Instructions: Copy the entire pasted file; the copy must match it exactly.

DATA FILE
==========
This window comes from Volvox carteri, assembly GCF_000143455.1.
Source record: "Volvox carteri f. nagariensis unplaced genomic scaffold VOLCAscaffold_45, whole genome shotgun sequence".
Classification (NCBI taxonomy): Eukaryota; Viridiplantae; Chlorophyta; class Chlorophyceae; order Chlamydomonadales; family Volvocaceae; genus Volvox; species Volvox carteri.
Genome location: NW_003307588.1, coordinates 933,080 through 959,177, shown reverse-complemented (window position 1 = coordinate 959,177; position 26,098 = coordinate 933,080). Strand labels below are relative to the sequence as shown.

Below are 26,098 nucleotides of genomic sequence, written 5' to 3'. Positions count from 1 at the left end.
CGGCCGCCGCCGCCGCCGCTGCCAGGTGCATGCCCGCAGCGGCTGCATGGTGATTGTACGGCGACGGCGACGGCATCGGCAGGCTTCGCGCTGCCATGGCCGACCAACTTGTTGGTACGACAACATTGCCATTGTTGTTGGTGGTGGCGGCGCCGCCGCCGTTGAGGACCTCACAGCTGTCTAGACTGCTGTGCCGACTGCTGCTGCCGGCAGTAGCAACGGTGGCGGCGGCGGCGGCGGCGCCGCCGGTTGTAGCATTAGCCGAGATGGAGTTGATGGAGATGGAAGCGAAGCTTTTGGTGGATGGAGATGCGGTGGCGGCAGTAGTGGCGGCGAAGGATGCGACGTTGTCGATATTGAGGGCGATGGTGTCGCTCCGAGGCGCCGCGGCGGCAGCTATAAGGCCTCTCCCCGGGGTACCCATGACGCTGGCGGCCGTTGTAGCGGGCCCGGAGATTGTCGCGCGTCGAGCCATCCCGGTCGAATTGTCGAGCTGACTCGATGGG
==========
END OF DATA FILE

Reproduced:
This window comes from Volvox carteri, assembly GCF_000143455.1.
Source record: "Volvox carteri f. nagariensis unplaced genomic scaffold VOLCAscaffold_45, whole genome shotgun sequence".
Classification (NCBI taxonomy): Eukaryota; Viridiplantae; Chlorophyta; class Chlorophyceae; order Chlamydomonadales; family Volvocaceae; genus Volvox; species Volvox carteri.
Genome location: NW_003307588.1, coordinates 933,080 through 959,177, shown reverse-complemented (window position 1 = coordinate 959,177; position 26,098 = coordinate 933,080). Strand labels below are relative to the sequence as shown.

Below are 26,098 nucleotides of genomic sequence, written 5' to 3'. Positions count from 1 at the left end.
CGGCCGCCGCCGCCGCCGCTGCCAGGTGCATGCCCGCAGCGGCTGCATGGTGATTGTACGGCGACGGCGACGGCATCGGCAGGCTTCGCGCTGCCATGGCCGACCAACTTGTTGGTACGACAACATTGCCATTGTTGTTGGTGGTGGCGGCGCCGCCGCCGTTGAGGACCTCACAGCTGTCTAGACTGCTGTGCCGACTGCTGCTGCCGGCAGTAGCAACGGTGGCGGCGGCGGCGGCGGCGCCGCCGGTTGTAGCATTAGCCGAGATGGAGTTGATGGAGATGGAAGCGAAGCTTTTGGTGGATGGAGATGCGGTGGCGGCAGTAGTGGCGGCGAAGGATGCGACGTTGTCGATATTGAGGGCGATGGTGTCGCTCCGAGGCGCCGCGGCGGCAGCTATAAGGCCTCTCCCCGGGGTACCCATGACGCTGGCGGCCGTTGTAGCGGGCCCGGAGATTGTCGCGCGTCGAGCCATCCCGGTCGAATTGTCGAGCTGACTCGATGGG